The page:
The credit union member experience used to surpass that of other financial institutions. But as banking practices grow increasingly digital, can credit unions keep up?
Some sources say that banks have already closed that gap. But the fight isn’t over yet. First, we’ll cover why member experience important. Then, we’ll discuss eight ways to improve it.
Contact us to see how your credit union’s member experience measures up with LiveSurvey!
Member Experience and Attrition
Credit unions usually lose around 20–25% of their new accounts within the first year. With average member acquisition costs rising north of $400, every member lost hurts your bottom line.
But few members leave a credit union they love. And providing great member experience is one way to ensure that your members are happy right where they are. Here are eight ways to provide that experience.
1. Get personal
This isn’t just about personalization—that comes later. We mean it more literally:
Don’t be afraid to connect with members directly.
This means digitally, not just when they enter the branch.
Good times to do this are immediately after a member:
- Applies for a loan;
- Visits a branch; and
- Makes a complaint.
For example, if someone gives your credit union a low survey score, follow up with them. Ask them what you can do to fix things.
This will show that you care about their experience and often turns your least happy members into your biggest fans.
2. Advise (financially)
70% of members feel that credit unions should give better financial education. Due to banking trends, these advisory services should be digital/online.
Credit unions should pursue content strategies to educate and guide their members. Blogs can teach general money management. Interactive calculators can show people the houses and cars they can afford. Infographics can help with budgeting.
3. Don’t forget the branch
Even though digital is paramount, branch optimization is still important. Branches are where many relationships begin.
Many people still like to open accounts in person. Ditto applying for auto loans and mortgages. For several demographics, branches are still a cornerstone of their member experience.
See what you can do to improve them here.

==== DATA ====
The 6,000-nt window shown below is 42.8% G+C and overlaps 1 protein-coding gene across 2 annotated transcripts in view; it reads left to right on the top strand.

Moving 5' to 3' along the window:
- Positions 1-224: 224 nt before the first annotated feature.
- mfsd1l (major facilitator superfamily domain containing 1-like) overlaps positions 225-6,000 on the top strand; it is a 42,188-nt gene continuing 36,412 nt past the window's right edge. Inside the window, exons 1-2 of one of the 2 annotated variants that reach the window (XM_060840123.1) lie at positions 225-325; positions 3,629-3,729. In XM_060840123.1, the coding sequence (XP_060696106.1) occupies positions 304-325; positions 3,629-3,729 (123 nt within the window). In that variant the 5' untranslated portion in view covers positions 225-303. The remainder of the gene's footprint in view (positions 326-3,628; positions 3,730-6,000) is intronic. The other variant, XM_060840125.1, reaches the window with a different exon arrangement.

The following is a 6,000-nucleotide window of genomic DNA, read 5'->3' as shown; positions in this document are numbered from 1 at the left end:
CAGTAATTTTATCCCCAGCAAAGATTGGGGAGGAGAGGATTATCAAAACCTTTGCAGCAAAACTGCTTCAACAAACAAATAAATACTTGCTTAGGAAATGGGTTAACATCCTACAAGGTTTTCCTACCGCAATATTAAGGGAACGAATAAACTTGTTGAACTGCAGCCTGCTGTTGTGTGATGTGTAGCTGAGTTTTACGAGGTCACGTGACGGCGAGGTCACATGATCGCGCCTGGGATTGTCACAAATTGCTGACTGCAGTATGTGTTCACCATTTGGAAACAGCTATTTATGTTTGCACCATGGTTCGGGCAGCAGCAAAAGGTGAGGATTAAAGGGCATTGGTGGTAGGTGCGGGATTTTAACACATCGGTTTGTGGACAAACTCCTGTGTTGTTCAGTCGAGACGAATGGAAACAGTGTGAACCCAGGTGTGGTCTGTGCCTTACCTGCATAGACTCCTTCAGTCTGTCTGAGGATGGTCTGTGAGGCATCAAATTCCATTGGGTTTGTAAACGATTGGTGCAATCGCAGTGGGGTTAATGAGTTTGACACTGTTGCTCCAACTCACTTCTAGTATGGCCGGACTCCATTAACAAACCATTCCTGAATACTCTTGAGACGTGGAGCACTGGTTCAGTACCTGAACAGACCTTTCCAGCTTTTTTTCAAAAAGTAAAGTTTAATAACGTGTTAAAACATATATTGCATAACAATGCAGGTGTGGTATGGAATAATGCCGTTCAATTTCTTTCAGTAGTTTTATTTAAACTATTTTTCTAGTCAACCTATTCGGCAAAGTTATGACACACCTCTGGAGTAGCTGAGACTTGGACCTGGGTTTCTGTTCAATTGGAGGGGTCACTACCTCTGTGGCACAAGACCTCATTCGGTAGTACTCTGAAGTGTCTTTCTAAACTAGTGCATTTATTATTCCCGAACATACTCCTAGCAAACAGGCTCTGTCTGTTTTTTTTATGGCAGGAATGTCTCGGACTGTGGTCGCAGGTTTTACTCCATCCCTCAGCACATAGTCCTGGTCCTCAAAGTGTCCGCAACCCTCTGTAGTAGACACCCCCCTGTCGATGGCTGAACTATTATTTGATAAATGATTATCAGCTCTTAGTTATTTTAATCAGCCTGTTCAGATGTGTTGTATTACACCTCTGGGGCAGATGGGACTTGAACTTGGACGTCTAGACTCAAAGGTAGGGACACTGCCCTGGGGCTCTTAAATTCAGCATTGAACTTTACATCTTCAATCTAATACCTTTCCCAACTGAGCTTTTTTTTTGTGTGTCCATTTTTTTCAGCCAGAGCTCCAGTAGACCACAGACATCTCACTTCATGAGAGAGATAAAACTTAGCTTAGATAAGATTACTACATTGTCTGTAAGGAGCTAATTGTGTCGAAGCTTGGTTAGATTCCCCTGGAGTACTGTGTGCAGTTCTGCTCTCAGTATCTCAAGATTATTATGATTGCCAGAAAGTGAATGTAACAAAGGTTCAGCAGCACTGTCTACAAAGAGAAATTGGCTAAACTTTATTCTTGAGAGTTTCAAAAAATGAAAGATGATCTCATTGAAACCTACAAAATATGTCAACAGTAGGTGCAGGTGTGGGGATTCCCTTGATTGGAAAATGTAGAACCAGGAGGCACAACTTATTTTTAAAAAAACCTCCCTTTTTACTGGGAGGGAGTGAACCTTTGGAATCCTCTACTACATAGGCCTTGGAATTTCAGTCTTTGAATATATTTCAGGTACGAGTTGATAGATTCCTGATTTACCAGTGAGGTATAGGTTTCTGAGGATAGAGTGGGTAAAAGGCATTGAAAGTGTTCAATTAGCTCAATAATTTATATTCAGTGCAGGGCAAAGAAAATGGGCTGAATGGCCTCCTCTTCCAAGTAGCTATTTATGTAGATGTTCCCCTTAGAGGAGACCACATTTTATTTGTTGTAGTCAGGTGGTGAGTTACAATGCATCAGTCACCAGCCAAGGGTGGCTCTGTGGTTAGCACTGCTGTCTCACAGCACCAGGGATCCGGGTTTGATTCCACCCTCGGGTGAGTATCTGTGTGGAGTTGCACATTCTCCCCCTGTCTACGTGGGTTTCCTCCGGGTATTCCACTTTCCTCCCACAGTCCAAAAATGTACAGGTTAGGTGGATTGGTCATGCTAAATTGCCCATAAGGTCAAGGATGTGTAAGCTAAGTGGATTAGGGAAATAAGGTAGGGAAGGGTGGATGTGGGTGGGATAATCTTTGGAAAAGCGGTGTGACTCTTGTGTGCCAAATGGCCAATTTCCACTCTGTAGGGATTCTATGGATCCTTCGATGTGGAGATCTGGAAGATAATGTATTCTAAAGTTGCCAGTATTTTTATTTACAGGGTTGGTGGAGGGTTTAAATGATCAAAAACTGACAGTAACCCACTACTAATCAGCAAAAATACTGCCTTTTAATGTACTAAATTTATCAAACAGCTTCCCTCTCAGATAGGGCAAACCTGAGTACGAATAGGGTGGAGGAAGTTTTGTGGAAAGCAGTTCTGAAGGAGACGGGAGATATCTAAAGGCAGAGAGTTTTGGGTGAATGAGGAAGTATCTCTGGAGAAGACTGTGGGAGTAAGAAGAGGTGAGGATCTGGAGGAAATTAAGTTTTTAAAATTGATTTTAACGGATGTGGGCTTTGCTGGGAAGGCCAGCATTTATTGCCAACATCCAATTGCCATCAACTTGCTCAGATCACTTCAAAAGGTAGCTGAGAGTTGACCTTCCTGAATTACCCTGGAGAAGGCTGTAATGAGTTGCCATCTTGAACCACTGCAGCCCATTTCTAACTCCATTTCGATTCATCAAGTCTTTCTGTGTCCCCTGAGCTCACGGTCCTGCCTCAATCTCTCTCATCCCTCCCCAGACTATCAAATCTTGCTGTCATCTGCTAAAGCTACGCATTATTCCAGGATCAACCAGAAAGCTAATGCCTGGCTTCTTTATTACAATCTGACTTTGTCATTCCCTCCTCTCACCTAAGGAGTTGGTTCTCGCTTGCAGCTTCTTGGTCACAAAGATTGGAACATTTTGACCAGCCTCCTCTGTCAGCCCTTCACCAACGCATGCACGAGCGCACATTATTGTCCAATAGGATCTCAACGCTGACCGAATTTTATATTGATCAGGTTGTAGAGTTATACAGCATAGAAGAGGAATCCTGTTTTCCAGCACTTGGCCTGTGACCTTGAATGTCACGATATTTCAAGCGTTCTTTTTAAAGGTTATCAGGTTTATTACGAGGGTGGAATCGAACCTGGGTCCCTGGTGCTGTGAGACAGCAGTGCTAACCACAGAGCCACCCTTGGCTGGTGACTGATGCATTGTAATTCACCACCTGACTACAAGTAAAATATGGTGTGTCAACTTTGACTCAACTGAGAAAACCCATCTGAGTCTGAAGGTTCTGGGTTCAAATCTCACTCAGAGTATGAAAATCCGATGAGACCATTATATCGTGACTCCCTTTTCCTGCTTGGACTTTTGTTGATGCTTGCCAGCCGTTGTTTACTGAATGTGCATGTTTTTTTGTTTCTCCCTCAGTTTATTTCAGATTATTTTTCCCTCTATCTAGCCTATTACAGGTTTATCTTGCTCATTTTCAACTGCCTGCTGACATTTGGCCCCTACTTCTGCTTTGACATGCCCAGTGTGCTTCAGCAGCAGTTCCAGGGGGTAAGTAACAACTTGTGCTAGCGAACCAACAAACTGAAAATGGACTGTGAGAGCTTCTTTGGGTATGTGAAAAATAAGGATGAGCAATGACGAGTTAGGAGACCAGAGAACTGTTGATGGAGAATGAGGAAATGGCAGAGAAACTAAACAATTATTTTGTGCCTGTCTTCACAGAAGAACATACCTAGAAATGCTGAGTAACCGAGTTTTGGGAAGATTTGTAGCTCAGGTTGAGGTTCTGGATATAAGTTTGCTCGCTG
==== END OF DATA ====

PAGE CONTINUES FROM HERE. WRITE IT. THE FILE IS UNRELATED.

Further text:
4. Benchmark member experience
Most credit unions overemphasize peer benchmarking and underuse member experience benchmarking. The former can tell you (roughly) how you stack up to other credit unions. But the latter can tell you how you’re performing relative to your members’ expectations.
Find whatever standard metric you like (e.g. NPS, CES) and measure it constantly. If your scores start to slide, do something.
5. Monitor the member journey
Member journey mapping is the practice of tracking and improving a member’s journey from account opening until account closing. Find the most important, impactful things a member might do, such as open an account or apply for a mortgage, and measure your performance in those areas.
Bring subject matter experts and stakeholders into this process. Give everyone an opportunity to see the experience from the member’s perspective—and see what they can do to improve it.
6. Take a few risks
Don’t take regulatory, compliance, or security risks, but do try new strategies and technologies to better serve your members.
Bring in vendors to provide new services. Think about what you can do before thinking about what you can’t do. Be ready to fail forward fast.
Do you want your credit union’s member experience to be forgettable? No! So, don’t be afraid to put yourself out there!
7. Optimize all channels
Omnichannel is about maximizing your reach, but it’s also about ensuring consistent, high quality member experiences. You’ll want to do that for all major satisfaction touchpoints:
- Mobile app
- Social Media
What if your branches were dirty and had boarded-up windows? What if your ATMs looked beat-up and unlit at night? What if your website looked like it was designed in 2003 and each page took six or seven seconds to load?
That wouldn’t establish trust, and it would provide really, really bad member experience. Your attrition rate would skyrocket.
8. Embrace hyper-personalization
Hyper-personalization is table stakes thanks to modern digital juggernauts like Spotify, Netflix, and Amazon. Most consumers expect personalization and availability from brands. Is your credit union able to deliver?
You can get there through analytics and a good CRM, but that’s just a start. For example, LiveSurvey sends surveys triggered by specific member actions. Instead of long, generic surveys sent once per blue moon, we help credit unions send immediate, relevant surveys within minutes of completing their transaction.
Curate experience to each member (data is your friend here). Credit unions with generic experiences may not keep up with competitors who understand their account holders better.
Want to learn more about how to improve your credit union’s member experience? Or are you interested in learning how to create better surveys? If those topics sound interesting, subscribe to our blog!
Or simply request a short demo to see how LiveSurvey helps credit unions compete in the digital age.